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5PSQ-119 Proton pump inhibitor prescription patterns and associated complications in the paediatric intensive care unit
  1. J Montreuil1,
  2. E Lacotte2,
  3. P Thibon3,
  4. E Delavoipiere1,
  5. C Dupont4,
  6. D Brossier5,
  7. I Goyer1
  1. 1Chu De Caen, Pharmacy, Caen, France
  2. 2Chu De Rouen, Paediatrics, Rouen, France
  3. 3Chu De Caen, Centre D’appui Pour La Prévention Des Infections Associées Aux Soins Normandie, Caen, France
  4. 4Chu De Caen, Paediatrics, Caen, France
  5. 5Chu De Caen, Paediatric Intensive Care Unit, Caen, France


Background and importance Proton pump inhibitors (PPIs) are regularly prescribed in the paediatric intensive care unit (PICU) for prevention of stress ulcer and upper gastrointestinal bleed (UGIB). There is no clinical consensus regarding PPI use in the PICU. The reported incidence of UGIB in the PICU is low (0.4–5%). Having ≥2 risk factors has been associated with a higher risk of clinically relevant UGIB in the PICU (severity score at admission PRISM >10, coagulopathy, mechanical ventilation). Despite identification of these risk factors, studies fail to show that stress ulcer prophylaxis significantly decreases UGIB in the PICU. Moreover, recent studies in mostly adult patients have associated PPIs in the acute setting to a higher risk of nosocomial infections and hyponatraemia.

Aim and objectives To describe PPI prescription patterns in the PICU and explore potentially associated clinical complications such as nosocomial infections and hyponatraemia.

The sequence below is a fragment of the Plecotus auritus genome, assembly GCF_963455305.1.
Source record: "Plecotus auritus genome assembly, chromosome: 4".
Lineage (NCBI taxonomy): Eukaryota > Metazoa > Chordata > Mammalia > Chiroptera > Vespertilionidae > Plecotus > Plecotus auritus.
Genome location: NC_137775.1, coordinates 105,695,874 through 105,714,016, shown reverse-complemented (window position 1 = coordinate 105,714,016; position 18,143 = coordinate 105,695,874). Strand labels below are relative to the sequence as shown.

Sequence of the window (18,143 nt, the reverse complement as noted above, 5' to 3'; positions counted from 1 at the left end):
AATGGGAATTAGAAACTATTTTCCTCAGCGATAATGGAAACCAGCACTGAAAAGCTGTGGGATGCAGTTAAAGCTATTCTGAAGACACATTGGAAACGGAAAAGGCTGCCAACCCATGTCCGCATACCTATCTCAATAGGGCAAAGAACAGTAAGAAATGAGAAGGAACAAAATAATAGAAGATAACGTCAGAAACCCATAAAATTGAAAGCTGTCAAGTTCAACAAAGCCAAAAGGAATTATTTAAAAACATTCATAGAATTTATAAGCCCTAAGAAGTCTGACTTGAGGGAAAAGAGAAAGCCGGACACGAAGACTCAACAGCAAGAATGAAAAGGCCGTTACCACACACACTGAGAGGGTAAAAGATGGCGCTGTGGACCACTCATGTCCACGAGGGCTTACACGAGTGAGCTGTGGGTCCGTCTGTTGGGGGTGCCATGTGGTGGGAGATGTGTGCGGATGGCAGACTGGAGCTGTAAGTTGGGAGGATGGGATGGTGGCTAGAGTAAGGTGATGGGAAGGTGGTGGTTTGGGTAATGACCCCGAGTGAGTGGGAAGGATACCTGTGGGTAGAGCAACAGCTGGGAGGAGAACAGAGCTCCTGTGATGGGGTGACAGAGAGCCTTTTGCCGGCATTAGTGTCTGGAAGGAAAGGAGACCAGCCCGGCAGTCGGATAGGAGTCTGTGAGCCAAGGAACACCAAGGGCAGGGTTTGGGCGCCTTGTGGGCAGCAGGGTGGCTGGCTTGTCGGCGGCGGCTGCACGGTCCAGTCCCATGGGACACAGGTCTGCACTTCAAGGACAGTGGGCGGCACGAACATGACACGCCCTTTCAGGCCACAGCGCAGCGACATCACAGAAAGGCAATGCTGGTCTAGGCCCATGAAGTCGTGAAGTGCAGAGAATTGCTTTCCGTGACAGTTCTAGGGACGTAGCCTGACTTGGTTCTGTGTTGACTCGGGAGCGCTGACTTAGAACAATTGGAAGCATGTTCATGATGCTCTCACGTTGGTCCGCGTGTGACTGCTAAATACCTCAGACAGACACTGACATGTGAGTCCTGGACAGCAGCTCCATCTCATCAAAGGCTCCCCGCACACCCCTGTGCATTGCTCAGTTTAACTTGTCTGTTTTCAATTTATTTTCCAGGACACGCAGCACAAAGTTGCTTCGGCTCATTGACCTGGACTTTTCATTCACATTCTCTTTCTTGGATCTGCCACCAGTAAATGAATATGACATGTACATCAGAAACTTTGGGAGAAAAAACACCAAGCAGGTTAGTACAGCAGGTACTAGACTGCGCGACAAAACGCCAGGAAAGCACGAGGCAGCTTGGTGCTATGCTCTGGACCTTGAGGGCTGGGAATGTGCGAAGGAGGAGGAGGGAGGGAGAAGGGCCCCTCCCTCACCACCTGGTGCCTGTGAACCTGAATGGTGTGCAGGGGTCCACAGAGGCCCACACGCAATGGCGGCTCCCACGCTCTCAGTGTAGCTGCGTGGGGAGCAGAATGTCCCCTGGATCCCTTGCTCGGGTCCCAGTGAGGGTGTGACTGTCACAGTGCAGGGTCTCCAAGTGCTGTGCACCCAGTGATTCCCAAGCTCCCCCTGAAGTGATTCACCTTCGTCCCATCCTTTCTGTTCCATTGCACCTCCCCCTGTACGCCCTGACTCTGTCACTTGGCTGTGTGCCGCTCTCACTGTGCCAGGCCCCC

Material and methods A single centre, retrospective, cohort study was conducted on PICU patient charts from 1 January 2017 to 31 December 2018.

Results 768 patients were included of whom 234 received a PPI (30.6%). PPI exposed patients were younger (p<0.05), weighted less (p<0.05) and were more likely to have had surgery (p<0.05), a central venous access (p<0.05), parenteral nutrition (p<0.05), coagulopathy (p<0.05), mechanical ventilation (p<0.05) and a longer PICU stay (p<0.05). The most common indication for PPI was stress ulcer prophylaxis (n=178, 76.1%) but only 12.4% (n=22) had ≥2 UGIB risk factors. Nosocomial infection rate was 9.4% in the PPI group versus 2.2% in the non-exposed group (RR=3.40 (95% CI 1.76 to 6.57), p<0.05). Once adjusted for confounding variables, PPI exposure was independently associated with a higher risk for nosocomial infection (ORa=2.42 (95% CI 1.17 to 5.14), p=0.02). PPI exposure was associated with an increased risk of hyponatraemia (RR=5.18 (95% CI 2.16 to 12.43), p<0.05).

Conclusion and relevance Our study showed an overuse of PPIs in our PICU, with poorly documented indications. PPIs were statistically and independently associated with an increased risk of nosocomial infections in our population. Prospective randomised trials are needed to evaluate the risk–benefit ratio of PPIs in the PICU. Our results suggest the need for a more rational use of PPIs in the PICU and highlight the lack of clinical guidelines and safety data regarding stress ulcer prophylaxis in critically ill children

Conflict of interest No conflict of interest

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